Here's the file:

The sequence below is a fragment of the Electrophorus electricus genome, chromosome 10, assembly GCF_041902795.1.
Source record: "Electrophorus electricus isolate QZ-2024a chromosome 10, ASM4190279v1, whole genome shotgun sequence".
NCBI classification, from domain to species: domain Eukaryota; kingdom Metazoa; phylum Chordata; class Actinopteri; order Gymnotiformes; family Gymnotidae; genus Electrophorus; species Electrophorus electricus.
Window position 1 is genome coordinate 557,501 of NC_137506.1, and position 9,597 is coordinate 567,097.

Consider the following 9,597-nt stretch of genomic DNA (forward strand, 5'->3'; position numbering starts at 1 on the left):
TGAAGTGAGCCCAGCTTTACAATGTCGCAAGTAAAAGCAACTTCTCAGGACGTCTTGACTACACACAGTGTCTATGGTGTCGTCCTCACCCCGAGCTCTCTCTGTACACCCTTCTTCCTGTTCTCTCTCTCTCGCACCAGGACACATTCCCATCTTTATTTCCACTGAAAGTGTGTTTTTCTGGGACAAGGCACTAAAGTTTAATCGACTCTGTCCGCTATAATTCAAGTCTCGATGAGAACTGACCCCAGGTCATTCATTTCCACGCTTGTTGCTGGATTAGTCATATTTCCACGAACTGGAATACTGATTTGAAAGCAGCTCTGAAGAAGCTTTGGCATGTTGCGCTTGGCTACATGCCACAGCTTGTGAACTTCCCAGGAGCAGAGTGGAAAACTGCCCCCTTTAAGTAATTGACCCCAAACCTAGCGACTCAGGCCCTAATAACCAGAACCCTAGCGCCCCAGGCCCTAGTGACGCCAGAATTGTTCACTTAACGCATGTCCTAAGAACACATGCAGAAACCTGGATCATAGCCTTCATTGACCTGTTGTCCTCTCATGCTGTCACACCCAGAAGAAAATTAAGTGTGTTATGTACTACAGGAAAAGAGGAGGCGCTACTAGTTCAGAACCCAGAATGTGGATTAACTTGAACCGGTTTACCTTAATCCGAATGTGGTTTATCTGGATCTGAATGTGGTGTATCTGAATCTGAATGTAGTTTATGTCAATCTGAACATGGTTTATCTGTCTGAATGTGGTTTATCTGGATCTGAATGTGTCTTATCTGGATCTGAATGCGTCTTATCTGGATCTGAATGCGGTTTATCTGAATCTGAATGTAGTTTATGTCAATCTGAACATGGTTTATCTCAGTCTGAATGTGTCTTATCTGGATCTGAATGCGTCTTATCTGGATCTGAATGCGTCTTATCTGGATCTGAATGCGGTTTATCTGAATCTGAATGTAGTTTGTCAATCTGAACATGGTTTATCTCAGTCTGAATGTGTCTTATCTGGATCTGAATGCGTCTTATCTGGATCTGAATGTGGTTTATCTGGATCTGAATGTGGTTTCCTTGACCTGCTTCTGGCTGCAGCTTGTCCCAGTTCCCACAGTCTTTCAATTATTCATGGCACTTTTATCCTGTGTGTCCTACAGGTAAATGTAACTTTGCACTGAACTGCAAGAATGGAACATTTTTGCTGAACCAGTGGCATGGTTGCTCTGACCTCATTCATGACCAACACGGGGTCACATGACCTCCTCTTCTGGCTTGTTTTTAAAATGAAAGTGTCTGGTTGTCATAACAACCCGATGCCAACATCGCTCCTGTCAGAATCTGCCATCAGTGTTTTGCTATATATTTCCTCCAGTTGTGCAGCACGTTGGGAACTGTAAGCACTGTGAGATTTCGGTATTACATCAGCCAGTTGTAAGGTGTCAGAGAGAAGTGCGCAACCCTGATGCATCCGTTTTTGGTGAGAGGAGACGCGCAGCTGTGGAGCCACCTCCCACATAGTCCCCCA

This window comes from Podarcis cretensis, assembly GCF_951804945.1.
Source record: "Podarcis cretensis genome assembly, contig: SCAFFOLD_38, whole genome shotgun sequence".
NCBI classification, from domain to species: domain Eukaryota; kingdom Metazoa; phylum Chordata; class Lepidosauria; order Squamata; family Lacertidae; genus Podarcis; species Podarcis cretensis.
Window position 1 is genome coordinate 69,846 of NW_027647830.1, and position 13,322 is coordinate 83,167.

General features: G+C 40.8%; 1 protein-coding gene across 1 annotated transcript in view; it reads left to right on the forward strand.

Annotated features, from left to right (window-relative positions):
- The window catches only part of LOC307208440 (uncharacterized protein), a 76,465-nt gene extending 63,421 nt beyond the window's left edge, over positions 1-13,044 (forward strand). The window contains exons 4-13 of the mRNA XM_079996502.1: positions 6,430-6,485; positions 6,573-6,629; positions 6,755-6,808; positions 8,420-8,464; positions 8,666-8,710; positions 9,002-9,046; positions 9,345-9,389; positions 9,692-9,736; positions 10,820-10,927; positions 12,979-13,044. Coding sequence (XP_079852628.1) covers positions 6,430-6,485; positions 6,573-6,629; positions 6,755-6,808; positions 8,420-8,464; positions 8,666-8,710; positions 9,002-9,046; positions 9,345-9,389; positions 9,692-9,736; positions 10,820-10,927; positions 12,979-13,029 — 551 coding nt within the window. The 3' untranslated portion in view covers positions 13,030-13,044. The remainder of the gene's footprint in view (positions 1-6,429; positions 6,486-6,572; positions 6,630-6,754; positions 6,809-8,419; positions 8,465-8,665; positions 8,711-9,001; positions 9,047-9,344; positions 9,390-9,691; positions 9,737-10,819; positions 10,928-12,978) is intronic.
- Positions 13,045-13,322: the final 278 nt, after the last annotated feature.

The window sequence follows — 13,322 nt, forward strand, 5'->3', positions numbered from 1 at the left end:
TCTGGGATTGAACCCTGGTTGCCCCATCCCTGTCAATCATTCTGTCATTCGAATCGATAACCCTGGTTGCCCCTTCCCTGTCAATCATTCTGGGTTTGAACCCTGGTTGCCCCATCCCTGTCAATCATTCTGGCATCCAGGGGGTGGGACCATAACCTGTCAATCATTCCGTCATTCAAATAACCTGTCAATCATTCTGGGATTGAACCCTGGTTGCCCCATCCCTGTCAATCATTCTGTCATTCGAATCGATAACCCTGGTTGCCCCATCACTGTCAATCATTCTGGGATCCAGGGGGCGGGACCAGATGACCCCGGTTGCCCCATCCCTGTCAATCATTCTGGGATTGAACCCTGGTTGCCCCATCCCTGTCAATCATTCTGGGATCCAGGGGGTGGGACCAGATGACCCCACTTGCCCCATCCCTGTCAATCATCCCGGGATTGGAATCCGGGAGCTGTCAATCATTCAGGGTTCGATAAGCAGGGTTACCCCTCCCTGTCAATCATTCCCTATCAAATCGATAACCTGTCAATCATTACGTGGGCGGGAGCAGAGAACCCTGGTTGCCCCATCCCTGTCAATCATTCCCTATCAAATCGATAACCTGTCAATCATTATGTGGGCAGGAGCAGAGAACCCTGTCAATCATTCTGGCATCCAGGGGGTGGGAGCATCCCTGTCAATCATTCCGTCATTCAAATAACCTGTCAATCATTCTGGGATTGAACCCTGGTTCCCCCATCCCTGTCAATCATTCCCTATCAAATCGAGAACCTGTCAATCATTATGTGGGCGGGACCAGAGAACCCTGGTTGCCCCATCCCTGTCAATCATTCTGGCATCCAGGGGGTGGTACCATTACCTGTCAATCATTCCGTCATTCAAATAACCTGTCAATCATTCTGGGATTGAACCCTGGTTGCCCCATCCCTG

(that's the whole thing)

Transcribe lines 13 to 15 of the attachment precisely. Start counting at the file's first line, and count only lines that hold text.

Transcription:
- The window catches only part of LOC307208440 (uncharacterized protein), a 76,465-nt gene extending 63,421 nt beyond the window's left edge, over positions 1-13,044 (forward strand). The window contains exons 4-13 of the mRNA XM_079996502.1: positions 6,430-6,485; positions 6,573-6,629; positions 6,755-6,808; positions 8,420-8,464; positions 8,666-8,710; positions 9,002-9,046; positions 9,345-9,389; positions 9,692-9,736; positions 10,820-10,927; positions 12,979-13,044. Coding sequence (XP_079852628.1) covers positions 6,430-6,485; positions 6,573-6,629; positions 6,755-6,808; positions 8,420-8,464; positions 8,666-8,710; positions 9,002-9,046; positions 9,345-9,389; positions 9,692-9,736; positions 10,820-10,927; positions 12,979-13,029 — 551 coding nt within the window. The 3' untranslated portion in view covers positions 13,030-13,044. The remainder of the gene's footprint in view (positions 1-6,429; positions 6,486-6,572; positions 6,630-6,754; positions 6,809-8,419; positions 8,465-8,665; positions 8,711-9,001; positions 9,047-9,344; positions 9,390-9,691; positions 9,737-10,819; positions 10,928-12,978) is intronic.
- Positions 13,045-13,322: the final 278 nt, after the last annotated feature.

The window sequence follows — 13,322 nt, forward strand, 5'->3', positions numbered from 1 at the left end: